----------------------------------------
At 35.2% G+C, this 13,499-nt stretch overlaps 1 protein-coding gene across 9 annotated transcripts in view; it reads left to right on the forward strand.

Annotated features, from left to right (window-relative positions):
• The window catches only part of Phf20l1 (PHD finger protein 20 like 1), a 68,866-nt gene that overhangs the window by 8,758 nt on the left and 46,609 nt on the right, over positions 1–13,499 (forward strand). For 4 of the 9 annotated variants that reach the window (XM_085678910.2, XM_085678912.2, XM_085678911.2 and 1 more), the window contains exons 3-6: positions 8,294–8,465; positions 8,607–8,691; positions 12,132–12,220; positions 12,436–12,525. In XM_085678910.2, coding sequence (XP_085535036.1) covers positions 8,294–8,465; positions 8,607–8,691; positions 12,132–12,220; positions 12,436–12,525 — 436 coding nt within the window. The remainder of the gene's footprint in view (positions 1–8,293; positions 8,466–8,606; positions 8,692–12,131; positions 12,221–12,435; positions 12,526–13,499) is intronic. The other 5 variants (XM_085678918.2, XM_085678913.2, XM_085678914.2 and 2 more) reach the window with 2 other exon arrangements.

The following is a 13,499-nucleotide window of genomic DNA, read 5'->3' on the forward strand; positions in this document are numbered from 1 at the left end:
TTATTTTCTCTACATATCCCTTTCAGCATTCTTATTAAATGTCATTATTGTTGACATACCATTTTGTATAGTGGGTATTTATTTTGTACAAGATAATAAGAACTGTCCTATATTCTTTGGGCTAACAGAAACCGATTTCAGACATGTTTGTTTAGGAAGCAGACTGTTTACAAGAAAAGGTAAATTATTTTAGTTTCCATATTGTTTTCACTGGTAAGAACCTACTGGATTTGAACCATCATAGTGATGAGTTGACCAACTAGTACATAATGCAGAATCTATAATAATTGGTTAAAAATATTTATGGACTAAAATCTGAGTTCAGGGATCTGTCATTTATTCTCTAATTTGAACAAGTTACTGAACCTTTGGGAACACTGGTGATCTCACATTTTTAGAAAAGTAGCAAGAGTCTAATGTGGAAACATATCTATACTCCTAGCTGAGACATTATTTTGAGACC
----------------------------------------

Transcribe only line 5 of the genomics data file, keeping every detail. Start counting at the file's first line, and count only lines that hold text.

TTATTTTCTCTACATATCCCTTTCAGCATTCTTATTAAATGTCATTATTGTTGACATACCATTTTGTATAGTGGGTATTTATTTTGTACAAGATAATAAGAACTGTCCTATATTCTTTGGGCTAACAGAAACCGATTTCAGACATGTTTGTTTAGGAAGCAGACTGTTTACAAGAAAAGGTAAATTATTTTAGTTTCCATATTGTTTTCACTGGTAAGAACCTACTGGATTTGAACCATCATAGTGATGAGTTGACCAACTAGTACATAATGCAGAATCTATAATAATTGGTTAAAAATATTTATGGACTAAAATCTGAGTTCAGGGATCTGTCATTTATTCTCTAATTTGAACAAGTTACTGAACCTTTGGGAACACTGGTGATCTCACATTTTTAGAAAAGTAGCAAGAGTCTAATGTGGAAACATATCTATACTCCTAGCTGAGACATTATTTTGAGACC